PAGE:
Enhanced glutamate release during REM sleep in the rostromedial medulla as measured by in vivo microdialysis.
|Title||Enhanced glutamate release during REM sleep in the rostromedial medulla as measured by in vivo microdialysis.|
|Publication Type||Journal Article|
|Year of Publication||1998|
|Authors||Kodama, T, Lai YY, Siegel JM|
|Date Published||1998 Jan 5|
|Keywords||acetylcholine, Animals, Cats, Glutamic Acid, Medulla Oblongata, microdialysis, Microinjections, pons, Sleep, REM, Substantia Innominata|
Anatomical studies and stimulation studies in the decerebrate animal have suggested that the muscle atonia of rapid eye movement (REM) sleep is mediated by a projection from cholinoceptive glutamatergic neurons in the pons to the nucleus magnocellularis (NMC) of medulla. This model suggests that glutamate release in NMC should be enhanced in REM sleep. In the present study, glutamate release across the sleep-wake cycle in NMC was measured by in vivo microdialysis. We found that glutamate release in NMC was significantly higher (p = 0.0252) during REM sleep than during wakefulness (W). Glutamate release during REM sleep was not elevated either in nucleus paramedianus (NPM) or in the pontine inhibitory area (PIA) regions where cholinergic stimulation suppresses muscle tone. Acetylcholine (ACh) microinjection into PIA enhanced glutamate release in NMC. These results support the hypothesis that a glutamatergic pathway from PIA to NMC is responsible for the suppression of muscle tone in REM sleep.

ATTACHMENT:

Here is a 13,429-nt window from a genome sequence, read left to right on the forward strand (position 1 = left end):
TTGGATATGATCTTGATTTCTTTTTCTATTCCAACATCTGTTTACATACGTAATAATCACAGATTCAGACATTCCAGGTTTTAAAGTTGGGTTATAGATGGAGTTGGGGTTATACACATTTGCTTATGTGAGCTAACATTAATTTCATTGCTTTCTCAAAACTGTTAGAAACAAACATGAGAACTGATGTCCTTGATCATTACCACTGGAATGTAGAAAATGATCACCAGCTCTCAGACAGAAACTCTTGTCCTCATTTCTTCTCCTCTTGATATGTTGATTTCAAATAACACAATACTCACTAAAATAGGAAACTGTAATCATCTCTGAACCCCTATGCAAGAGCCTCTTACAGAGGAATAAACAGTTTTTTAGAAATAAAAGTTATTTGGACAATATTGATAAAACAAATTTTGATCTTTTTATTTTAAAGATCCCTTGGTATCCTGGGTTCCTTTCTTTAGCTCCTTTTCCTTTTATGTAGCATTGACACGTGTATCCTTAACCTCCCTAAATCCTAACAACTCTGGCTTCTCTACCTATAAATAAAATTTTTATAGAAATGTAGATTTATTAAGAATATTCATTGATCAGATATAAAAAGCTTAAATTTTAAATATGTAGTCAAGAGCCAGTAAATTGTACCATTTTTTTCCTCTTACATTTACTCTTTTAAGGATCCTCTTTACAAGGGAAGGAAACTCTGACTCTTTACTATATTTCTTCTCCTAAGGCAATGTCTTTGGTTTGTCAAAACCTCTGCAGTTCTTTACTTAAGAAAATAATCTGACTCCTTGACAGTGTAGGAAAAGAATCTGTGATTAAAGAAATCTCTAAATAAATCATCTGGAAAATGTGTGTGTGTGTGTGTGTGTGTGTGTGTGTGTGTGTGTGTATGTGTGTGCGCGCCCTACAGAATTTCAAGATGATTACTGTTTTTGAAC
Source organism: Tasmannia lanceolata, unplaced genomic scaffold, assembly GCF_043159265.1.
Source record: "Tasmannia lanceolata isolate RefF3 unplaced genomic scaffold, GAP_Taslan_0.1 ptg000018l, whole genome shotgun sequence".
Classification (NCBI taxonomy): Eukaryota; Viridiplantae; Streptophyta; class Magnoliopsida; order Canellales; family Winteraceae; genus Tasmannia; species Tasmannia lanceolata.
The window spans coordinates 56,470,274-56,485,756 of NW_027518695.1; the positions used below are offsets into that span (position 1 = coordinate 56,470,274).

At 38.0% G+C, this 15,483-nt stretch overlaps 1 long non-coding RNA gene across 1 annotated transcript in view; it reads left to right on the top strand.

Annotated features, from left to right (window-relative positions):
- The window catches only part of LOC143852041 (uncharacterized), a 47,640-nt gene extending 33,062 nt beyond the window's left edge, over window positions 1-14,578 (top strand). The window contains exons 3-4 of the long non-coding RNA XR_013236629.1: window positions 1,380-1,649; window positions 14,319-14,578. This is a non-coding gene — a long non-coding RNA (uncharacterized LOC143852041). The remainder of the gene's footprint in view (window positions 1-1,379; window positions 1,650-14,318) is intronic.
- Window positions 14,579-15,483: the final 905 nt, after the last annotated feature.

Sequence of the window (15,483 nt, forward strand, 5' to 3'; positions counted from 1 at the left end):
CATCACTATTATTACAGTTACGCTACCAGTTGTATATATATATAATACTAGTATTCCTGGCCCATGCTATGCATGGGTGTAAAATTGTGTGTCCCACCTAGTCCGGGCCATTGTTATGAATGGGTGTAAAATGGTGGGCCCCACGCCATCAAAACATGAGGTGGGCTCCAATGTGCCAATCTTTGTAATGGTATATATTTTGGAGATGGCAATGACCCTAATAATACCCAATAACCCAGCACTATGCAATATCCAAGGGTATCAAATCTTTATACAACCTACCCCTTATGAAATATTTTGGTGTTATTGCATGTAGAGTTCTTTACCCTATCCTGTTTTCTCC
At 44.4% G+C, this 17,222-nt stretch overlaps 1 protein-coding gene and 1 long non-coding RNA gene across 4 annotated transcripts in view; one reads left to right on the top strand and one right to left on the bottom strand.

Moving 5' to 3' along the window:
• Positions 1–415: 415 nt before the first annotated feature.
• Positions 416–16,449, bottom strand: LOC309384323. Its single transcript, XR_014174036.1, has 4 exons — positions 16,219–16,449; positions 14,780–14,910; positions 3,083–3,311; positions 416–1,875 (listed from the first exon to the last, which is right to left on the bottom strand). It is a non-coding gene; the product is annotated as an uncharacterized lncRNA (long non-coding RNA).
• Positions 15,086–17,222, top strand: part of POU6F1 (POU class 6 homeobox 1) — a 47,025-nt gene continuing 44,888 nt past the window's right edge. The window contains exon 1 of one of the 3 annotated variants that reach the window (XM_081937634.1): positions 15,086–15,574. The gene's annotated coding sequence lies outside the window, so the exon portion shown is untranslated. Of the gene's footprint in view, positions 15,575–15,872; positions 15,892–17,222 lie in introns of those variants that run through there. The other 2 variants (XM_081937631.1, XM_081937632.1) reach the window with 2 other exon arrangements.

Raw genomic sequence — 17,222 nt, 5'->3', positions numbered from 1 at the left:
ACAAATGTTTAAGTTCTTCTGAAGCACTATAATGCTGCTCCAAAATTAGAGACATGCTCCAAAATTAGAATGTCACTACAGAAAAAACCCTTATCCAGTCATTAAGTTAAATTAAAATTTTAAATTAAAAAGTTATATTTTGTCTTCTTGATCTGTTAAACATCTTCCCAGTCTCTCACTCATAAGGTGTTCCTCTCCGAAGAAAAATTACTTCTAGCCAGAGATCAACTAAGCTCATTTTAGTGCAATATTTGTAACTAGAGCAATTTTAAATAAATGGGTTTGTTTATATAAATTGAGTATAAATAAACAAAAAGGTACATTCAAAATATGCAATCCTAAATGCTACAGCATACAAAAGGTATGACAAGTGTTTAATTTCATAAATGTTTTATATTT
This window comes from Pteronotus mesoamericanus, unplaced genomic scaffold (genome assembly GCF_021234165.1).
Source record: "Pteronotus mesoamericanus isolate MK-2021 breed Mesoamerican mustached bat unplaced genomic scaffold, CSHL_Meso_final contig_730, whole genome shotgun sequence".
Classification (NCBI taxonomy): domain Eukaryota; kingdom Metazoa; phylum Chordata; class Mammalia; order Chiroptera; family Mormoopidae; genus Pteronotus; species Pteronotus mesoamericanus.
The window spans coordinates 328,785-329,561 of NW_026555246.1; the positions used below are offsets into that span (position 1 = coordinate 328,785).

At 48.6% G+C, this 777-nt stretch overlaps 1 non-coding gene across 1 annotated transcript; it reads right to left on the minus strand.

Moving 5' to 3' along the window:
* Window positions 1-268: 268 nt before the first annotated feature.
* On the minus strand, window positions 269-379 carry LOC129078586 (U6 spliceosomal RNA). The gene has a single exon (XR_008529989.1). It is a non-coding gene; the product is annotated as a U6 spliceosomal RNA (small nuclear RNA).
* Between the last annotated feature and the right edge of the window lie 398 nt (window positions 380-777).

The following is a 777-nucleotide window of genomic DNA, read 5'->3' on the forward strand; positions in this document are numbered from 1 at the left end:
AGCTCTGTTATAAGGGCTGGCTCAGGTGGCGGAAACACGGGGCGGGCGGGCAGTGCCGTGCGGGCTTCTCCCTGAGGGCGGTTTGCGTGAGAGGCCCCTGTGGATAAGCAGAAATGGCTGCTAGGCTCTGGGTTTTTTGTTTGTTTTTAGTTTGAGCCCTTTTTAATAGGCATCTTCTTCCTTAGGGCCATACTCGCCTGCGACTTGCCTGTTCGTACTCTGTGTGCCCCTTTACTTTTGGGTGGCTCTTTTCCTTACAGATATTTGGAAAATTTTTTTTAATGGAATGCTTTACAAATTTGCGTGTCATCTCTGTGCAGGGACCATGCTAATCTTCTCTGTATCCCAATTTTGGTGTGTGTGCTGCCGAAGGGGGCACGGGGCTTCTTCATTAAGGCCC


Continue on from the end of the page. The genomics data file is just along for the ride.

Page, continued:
|Alternate Journal||Brain Res.|